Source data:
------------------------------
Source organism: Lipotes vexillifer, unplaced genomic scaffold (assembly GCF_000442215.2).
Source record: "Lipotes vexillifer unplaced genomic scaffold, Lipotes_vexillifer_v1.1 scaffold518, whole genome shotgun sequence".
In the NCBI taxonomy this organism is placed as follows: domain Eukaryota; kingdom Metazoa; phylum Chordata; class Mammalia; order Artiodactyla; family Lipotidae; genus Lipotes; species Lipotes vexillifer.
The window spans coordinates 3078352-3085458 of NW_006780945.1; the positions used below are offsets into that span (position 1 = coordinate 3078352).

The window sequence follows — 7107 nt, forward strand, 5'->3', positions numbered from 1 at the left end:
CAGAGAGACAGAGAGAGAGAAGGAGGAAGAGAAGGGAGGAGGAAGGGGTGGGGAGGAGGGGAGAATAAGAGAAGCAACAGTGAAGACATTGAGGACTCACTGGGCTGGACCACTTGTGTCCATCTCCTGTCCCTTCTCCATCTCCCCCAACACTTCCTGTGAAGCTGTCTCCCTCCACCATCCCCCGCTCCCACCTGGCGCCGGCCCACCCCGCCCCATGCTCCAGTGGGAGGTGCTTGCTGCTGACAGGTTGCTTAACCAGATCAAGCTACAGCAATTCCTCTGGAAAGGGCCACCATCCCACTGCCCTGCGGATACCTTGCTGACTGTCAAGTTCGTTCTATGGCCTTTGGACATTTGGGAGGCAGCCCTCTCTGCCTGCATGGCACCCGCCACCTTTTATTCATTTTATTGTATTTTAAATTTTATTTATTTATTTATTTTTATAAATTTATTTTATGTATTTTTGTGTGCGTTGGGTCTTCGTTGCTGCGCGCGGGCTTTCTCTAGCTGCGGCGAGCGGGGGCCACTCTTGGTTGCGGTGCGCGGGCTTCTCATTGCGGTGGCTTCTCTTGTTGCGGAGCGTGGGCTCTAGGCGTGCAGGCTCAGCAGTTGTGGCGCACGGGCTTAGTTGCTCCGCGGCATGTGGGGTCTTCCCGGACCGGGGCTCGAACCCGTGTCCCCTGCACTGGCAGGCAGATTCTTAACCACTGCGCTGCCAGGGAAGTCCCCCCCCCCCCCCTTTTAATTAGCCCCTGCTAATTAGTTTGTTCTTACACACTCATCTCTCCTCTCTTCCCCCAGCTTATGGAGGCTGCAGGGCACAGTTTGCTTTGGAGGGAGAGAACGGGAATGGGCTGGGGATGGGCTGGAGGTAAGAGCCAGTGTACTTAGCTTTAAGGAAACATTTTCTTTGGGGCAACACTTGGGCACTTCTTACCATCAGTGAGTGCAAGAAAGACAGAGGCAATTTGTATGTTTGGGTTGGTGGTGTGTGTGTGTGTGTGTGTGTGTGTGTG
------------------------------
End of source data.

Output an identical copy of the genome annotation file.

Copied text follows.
Source organism: Lipotes vexillifer, unplaced genomic scaffold (assembly GCF_000442215.2).
Source record: "Lipotes vexillifer unplaced genomic scaffold, Lipotes_vexillifer_v1.1 scaffold518, whole genome shotgun sequence".
In the NCBI taxonomy this organism is placed as follows: domain Eukaryota; kingdom Metazoa; phylum Chordata; class Mammalia; order Artiodactyla; family Lipotidae; genus Lipotes; species Lipotes vexillifer.
The window spans coordinates 3078352-3085458 of NW_006780945.1; the positions used below are offsets into that span (position 1 = coordinate 3078352).

The window sequence follows — 7107 nt, forward strand, 5'->3', positions numbered from 1 at the left end:
CAGAGAGACAGAGAGAGAGAAGGAGGAAGAGAAGGGAGGAGGAAGGGGTGGGGAGGAGGGGAGAATAAGAGAAGCAACAGTGAAGACATTGAGGACTCACTGGGCTGGACCACTTGTGTCCATCTCCTGTCCCTTCTCCATCTCCCCCAACACTTCCTGTGAAGCTGTCTCCCTCCACCATCCCCCGCTCCCACCTGGCGCCGGCCCACCCCGCCCCATGCTCCAGTGGGAGGTGCTTGCTGCTGACAGGTTGCTTAACCAGATCAAGCTACAGCAATTCCTCTGGAAAGGGCCACCATCCCACTGCCCTGCGGATACCTTGCTGACTGTCAAGTTCGTTCTATGGCCTTTGGACATTTGGGAGGCAGCCCTCTCTGCCTGCATGGCACCCGCCACCTTTTATTCATTTTATTGTATTTTAAATTTTATTTATTTATTTATTTTTATAAATTTATTTTATGTATTTTTGTGTGCGTTGGGTCTTCGTTGCTGCGCGCGGGCTTTCTCTAGCTGCGGCGAGCGGGGGCCACTCTTGGTTGCGGTGCGCGGGCTTCTCATTGCGGTGGCTTCTCTTGTTGCGGAGCGTGGGCTCTAGGCGTGCAGGCTCAGCAGTTGTGGCGCACGGGCTTAGTTGCTCCGCGGCATGTGGGGTCTTCCCGGACCGGGGCTCGAACCCGTGTCCCCTGCACTGGCAGGCAGATTCTTAACCACTGCGCTGCCAGGGAAGTCCCCCCCCCCCCCCTTTTAATTAGCCCCTGCTAATTAGTTTGTTCTTACACACTCATCTCTCCTCTCTTCCCCCAGCTTATGGAGGCTGCAGGGCACAGTTTGCTTTGGAGGGAGAGAACGGGAATGGGCTGGGGATGGGCTGGAGGTAAGAGCCAGTGTACTTAGCTTTAAGGAAACATTTTCTTTGGGGCAACACTTGGGCACTTCTTACCATCAGTGAGTGCAAGAAAGACAGAGGCAATTTGTATGTTTGGGTTGGTGGTGTGTGTGTGTGTGTGTGTGTGTGTGTG